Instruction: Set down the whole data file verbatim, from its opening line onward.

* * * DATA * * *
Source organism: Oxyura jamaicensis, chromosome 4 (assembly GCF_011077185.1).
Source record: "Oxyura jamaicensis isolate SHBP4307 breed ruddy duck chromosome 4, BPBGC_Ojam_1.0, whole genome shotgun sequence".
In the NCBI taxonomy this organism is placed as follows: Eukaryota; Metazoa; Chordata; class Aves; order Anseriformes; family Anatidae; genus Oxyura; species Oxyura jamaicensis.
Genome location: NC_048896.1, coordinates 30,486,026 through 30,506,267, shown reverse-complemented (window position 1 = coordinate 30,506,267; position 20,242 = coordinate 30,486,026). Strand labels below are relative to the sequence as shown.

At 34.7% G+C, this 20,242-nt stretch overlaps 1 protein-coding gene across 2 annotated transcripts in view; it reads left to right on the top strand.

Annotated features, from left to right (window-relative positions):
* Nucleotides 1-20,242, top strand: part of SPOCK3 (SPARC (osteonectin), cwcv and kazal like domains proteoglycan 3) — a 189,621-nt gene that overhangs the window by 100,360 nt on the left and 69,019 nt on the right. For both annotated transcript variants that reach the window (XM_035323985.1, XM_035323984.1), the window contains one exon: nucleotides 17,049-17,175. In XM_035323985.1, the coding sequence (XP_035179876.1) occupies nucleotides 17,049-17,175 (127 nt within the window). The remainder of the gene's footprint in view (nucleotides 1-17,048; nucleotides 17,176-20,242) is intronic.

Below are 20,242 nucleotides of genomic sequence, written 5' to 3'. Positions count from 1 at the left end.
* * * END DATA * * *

Source organism: Oxyura jamaicensis, chromosome 4 (assembly GCF_011077185.1).
Source record: "Oxyura jamaicensis isolate SHBP4307 breed ruddy duck chromosome 4, BPBGC_Ojam_1.0, whole genome shotgun sequence".
In the NCBI taxonomy this organism is placed as follows: Eukaryota; Metazoa; Chordata; class Aves; order Anseriformes; family Anatidae; genus Oxyura; species Oxyura jamaicensis.
Genome location: NC_048896.1, coordinates 30,486,026 through 30,506,267, shown reverse-complemented (window position 1 = coordinate 30,506,267; position 20,242 = coordinate 30,486,026). Strand labels below are relative to the sequence as shown.

At 34.7% G+C, this 20,242-nt stretch overlaps 1 protein-coding gene across 2 annotated transcripts in view; it reads left to right on the top strand.

Annotated features, from left to right (window-relative positions):
* Nucleotides 1-20,242, top strand: part of SPOCK3 (SPARC (osteonectin), cwcv and kazal like domains proteoglycan 3) — a 189,621-nt gene that overhangs the window by 100,360 nt on the left and 69,019 nt on the right. For both annotated transcript variants that reach the window (XM_035323985.1, XM_035323984.1), the window contains one exon: nucleotides 17,049-17,175. In XM_035323985.1, the coding sequence (XP_035179876.1) occupies nucleotides 17,049-17,175 (127 nt within the window). The remainder of the gene's footprint in view (nucleotides 1-17,048; nucleotides 17,176-20,242) is intronic.

Below are 20,242 nucleotides of genomic sequence, written 5' to 3'. Positions count from 1 at the left end.